Baseball agent Peter Greenberg is an intelligent and well-spoken young man who goes about his business in a very thoughtful manner. You won't find him center stage at baseball's Winter Meetings, and you seldom see him quoted. Greenberg is very good at what he does, however, and he has climbed to the top of his profession without a great deal of fanfare.
In many ways, Greenberg is the perfect partner for the pitcher Johan Santana. Together, they are about to make a lot of news in New York and throughout the world of baseball. The reason is rather clear -- Santana, with Greenberg's guidance, is going to become baseball's highest paid pitcher in history.
The stage for this was set on Tuesday when the New York Mets reached a tentative agreement with the Minnesota Twins to acquire Santana for four young prospects.
There are two aspects of the agreement that have to be worked out -- a contract extension for Santana and then having the pitcher pass a physical examination. Santana figures to pass the physical with flying colors. The contract extension is another matter, and the color involved here is green and a lot of green dollars.
The Mets and the Santana-Greenberg team have until 5 p.m. ET on Friday to work out the extension. The Mets aren't going to make the move without an extension, because you don't trade four of your top prospects to rent a player for one season. The clock is going to move fast for the Mets and their general manager Omar Minaya and the majority of the pressure in this negotiation falls on their side of the table.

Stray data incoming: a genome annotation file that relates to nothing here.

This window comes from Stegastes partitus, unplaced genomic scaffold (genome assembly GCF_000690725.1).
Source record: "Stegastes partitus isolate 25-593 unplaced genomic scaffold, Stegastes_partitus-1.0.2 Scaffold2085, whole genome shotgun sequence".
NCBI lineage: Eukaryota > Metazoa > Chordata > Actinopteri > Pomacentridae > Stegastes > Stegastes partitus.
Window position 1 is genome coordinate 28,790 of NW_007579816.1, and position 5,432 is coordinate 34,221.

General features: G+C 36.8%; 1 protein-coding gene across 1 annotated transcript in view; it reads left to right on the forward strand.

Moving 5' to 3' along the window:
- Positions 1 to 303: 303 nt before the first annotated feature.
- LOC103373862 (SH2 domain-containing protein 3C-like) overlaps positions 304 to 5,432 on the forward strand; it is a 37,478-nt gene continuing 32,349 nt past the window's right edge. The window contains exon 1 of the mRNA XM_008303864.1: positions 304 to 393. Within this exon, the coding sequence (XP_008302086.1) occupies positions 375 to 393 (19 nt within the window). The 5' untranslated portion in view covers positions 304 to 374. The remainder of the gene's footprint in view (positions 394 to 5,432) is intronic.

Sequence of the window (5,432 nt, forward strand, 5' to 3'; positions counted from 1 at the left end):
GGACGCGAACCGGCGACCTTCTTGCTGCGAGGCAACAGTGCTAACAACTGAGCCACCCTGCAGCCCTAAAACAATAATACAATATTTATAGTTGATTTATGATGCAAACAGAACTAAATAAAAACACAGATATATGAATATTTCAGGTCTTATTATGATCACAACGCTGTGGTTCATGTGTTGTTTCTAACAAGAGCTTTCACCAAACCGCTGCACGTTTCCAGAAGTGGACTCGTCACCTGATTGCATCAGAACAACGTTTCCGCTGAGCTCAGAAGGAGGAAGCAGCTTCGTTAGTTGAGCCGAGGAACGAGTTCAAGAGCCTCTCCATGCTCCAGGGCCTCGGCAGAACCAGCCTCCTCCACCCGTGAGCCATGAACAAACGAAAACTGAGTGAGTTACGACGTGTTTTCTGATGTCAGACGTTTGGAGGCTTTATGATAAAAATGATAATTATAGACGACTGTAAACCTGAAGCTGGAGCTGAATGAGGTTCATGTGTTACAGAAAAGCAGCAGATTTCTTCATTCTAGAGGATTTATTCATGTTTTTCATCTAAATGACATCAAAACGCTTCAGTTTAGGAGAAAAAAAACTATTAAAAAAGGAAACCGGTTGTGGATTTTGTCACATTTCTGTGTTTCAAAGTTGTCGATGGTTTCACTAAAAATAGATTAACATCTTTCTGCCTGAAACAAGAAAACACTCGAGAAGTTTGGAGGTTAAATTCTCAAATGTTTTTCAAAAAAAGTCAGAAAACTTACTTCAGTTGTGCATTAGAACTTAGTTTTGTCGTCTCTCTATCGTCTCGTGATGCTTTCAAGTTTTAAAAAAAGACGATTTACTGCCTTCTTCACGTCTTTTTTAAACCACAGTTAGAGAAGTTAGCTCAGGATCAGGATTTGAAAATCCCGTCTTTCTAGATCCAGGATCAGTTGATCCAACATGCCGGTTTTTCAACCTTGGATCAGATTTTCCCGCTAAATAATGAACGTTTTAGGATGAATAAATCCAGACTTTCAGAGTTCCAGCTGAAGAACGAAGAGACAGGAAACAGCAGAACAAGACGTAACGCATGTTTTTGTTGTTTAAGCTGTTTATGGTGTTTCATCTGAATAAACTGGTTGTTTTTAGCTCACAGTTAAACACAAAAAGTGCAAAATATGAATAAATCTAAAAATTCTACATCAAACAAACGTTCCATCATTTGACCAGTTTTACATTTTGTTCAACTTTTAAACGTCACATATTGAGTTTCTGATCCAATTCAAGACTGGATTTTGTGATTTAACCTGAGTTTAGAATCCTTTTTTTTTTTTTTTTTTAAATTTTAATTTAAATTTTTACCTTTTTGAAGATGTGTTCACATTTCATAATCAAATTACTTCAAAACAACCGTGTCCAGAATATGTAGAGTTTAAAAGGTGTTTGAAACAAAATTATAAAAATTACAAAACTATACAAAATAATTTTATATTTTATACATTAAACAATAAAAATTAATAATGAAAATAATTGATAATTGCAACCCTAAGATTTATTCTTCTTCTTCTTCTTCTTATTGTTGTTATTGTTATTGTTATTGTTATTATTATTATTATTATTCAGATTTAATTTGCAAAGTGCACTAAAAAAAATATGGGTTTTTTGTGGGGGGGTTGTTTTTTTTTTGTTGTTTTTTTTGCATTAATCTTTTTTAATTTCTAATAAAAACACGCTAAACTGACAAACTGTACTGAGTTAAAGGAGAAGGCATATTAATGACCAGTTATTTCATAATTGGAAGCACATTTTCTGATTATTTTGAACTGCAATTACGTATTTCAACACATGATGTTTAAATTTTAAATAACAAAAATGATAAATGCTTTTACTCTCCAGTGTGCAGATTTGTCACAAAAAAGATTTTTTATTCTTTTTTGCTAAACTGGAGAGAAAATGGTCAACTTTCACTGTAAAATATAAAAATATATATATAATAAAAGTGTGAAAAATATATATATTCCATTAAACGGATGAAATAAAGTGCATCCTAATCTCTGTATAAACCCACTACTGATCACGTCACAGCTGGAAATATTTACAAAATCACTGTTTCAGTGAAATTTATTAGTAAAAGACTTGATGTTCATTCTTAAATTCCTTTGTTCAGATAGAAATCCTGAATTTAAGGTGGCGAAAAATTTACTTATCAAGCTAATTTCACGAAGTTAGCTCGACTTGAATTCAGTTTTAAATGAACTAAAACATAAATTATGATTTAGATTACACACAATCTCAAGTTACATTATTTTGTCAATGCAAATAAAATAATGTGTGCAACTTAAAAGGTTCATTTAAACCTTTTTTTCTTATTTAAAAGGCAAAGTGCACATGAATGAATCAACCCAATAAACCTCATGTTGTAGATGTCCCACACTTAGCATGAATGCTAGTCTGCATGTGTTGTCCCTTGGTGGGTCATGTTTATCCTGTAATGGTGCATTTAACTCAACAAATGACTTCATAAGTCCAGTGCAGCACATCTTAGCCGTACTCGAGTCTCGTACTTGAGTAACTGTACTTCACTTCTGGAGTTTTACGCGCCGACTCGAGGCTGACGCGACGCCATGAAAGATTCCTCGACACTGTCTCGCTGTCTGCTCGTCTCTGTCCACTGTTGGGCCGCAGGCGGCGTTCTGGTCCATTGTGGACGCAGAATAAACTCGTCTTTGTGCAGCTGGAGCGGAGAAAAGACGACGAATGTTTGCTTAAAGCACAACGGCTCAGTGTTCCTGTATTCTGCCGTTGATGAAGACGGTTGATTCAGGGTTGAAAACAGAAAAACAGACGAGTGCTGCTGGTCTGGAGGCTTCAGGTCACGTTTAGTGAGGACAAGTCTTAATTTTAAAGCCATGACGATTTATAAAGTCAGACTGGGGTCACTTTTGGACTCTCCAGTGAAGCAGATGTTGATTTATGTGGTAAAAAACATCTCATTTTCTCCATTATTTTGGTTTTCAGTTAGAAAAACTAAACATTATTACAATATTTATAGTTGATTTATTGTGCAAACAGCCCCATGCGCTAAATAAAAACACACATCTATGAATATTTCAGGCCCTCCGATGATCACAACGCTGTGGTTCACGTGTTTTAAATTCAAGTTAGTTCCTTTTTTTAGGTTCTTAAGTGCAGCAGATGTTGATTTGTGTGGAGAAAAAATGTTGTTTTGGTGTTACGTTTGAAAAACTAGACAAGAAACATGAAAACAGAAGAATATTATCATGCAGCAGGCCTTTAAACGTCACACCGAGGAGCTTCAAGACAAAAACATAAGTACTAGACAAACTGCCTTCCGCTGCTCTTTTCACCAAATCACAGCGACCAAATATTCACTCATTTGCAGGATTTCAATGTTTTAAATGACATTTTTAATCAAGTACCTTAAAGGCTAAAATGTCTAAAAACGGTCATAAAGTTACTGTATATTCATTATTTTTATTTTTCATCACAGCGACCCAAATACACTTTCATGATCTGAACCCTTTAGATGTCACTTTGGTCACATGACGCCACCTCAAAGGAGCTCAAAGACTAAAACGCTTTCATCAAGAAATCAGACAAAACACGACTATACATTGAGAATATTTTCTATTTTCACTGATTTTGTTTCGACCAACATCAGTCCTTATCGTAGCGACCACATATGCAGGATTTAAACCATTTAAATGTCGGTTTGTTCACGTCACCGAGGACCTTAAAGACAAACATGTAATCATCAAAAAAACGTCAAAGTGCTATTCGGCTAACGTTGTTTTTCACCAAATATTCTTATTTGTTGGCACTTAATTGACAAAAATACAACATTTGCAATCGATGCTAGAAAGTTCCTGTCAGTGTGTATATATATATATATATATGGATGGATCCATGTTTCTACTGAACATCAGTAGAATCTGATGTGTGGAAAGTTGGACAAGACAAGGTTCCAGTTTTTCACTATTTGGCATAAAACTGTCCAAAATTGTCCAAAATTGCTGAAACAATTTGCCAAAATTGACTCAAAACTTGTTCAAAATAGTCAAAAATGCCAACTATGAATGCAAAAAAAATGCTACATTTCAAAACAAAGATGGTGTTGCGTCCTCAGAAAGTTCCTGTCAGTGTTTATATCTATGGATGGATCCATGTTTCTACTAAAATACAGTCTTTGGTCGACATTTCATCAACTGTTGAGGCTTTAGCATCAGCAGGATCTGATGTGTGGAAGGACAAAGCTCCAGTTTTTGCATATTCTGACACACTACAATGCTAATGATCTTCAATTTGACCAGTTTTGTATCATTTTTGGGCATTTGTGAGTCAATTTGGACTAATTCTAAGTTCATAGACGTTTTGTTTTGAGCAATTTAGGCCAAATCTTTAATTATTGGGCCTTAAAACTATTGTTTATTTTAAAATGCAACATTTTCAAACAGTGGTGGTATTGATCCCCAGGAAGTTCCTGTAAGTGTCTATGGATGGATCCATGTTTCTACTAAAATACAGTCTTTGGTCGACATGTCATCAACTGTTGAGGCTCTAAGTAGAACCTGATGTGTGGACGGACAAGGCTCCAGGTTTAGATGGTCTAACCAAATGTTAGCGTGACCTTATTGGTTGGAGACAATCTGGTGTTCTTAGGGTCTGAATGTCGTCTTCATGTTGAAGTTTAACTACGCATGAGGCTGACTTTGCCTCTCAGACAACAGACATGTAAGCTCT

Santana is 28 years old, and he is the best young pitcher in the game with a record of 93-44 and a 3.22 ERA in eight Major League seasons. He won the American League Cy Young Award in 2004 and 2006.
Santana has a no-trade clause in his contract and is in a position to reject the Mets, collect the $13.25 million he is due this season from the Twins and wait to become a free agent at the end of the year and open the bidding for his services to all teams.
All of that is called leverage for Greenberg and Santana. Making matters even tougher for the Mets is that they have had a very quiet offseason after stumbling badly at the end of 2007 and falling short of postseason play when that spot seemed all but assured.
It's hard to say what magic numbers Greenberg has in mind, but my guess is that Santana is about to become the first pitcher ever to average $20 million-plus a season on a multiyear contract.
Greenberg won't have to reach that far to justify his case when one examines the recent contracts of pitchers Carlos Zambrano of the Chicago Cubs and Barry Zito of the San Francisco Giants.
Zambrano signed a five-year extension last August that pays him $91.5 million, an average of $18.3 million per season.
Zambrano's average annual value (AAV) of $18.3 million surpassed the figure of $18 million a season that Barry Zito reached when he signed a seven-year deal with the Giants in December 2006 for a total deal of $126 million.
The agents always point to the contract figures that are already on the board, placed there by other teams. It could very well be that Greenberg is shooting for a six- or seven-year deal worth between $20 and $25 million.
That range would be enough to give Santana an AAV of $20 million-plus and place him second to the New York Yankees' Alex Rodriguez as the highest paid player in the game.
I suppose the Mets could say that amount of money is crazy and call the whole thing off. Sure, and try explaining that to a restless fan base and to four young players who have already started to pack their bags and head for Minnesota.
The deal will get done because these types of deals have to get done. You can't put this one back in the bottle. Some time on or before 5 p.m. this Friday, a couple of quiet guys named Santana and Greenberg are going to find themselves squarely in the bright lights of New York. You just have to hope that what played so well in Minnesota will be a smashing success on Broadway.
Fred Claire was a member of the Los Angeles Dodgers from 1969-98, serving the team as executive vice president and general manager. His book -- "Fred Claire: My 30 Years in Dodger Blue" -- was published by SportsPublishingLLC. This story was not subject to the approval of Major League Baseball or its clubs.